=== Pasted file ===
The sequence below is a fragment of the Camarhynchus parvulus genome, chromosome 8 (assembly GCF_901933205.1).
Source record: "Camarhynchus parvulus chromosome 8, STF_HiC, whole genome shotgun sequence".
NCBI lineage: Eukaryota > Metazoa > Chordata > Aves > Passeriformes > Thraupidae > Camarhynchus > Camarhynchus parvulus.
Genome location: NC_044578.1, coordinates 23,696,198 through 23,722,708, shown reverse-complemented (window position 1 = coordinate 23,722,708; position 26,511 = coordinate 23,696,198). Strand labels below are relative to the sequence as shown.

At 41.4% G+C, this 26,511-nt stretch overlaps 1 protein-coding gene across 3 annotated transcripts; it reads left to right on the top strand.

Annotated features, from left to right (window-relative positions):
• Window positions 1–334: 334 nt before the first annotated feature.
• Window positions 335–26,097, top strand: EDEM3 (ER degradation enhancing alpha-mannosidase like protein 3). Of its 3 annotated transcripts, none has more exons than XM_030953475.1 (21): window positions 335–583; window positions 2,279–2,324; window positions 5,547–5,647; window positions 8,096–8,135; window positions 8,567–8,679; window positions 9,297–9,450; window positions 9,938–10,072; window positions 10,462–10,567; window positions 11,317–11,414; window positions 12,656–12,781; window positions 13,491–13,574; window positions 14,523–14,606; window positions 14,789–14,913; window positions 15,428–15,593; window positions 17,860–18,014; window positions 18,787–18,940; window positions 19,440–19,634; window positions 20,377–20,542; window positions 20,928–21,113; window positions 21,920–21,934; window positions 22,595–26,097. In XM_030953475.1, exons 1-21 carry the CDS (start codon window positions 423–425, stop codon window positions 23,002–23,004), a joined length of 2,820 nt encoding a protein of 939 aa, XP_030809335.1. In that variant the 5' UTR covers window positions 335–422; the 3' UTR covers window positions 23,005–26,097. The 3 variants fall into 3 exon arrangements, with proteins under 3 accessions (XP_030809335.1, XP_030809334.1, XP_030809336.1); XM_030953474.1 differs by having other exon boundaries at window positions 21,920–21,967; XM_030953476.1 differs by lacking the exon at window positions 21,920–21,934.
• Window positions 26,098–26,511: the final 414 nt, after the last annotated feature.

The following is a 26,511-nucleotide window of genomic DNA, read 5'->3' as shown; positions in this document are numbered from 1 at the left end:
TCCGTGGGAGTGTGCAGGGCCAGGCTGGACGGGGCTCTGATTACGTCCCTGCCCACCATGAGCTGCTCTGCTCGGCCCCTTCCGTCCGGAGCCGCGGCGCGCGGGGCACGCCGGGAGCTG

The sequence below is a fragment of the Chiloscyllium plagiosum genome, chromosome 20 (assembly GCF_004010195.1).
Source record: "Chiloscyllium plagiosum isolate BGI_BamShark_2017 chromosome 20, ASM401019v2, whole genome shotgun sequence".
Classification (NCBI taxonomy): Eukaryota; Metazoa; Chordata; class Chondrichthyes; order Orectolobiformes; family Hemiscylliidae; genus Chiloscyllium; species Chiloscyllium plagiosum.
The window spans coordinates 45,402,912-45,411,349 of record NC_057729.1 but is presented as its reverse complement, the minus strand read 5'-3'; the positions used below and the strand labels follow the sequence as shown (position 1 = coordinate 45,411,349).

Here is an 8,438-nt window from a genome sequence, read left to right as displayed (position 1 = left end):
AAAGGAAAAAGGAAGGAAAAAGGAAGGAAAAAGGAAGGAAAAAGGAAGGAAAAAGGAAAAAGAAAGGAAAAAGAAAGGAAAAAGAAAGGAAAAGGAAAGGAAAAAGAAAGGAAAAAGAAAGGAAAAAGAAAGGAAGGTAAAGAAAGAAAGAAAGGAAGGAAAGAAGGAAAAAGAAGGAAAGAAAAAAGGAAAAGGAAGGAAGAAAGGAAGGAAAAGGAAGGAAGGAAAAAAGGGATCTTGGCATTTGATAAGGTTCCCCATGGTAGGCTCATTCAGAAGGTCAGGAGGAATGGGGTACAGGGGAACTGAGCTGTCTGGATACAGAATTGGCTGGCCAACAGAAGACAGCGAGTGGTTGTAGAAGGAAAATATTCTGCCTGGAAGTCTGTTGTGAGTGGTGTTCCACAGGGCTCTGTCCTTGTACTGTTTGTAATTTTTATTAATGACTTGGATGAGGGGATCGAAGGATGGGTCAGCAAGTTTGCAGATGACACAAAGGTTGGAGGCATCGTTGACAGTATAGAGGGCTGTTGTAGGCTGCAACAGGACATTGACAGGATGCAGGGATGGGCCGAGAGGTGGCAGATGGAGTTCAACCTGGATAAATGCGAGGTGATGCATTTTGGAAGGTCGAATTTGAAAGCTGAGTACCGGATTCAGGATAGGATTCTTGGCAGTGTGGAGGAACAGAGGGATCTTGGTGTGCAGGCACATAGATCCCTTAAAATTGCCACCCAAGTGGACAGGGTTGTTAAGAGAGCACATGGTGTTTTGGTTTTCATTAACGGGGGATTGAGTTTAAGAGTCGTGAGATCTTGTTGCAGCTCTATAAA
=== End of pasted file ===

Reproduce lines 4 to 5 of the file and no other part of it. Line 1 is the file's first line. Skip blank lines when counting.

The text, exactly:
Genome location: NC_044578.1, coordinates 23,696,198 through 23,722,708, shown reverse-complemented (window position 1 = coordinate 23,722,708; position 26,511 = coordinate 23,696,198). Strand labels below are relative to the sequence as shown.

At 41.4% G+C, this 26,511-nt stretch overlaps 1 protein-coding gene across 3 annotated transcripts; it reads left to right on the top strand.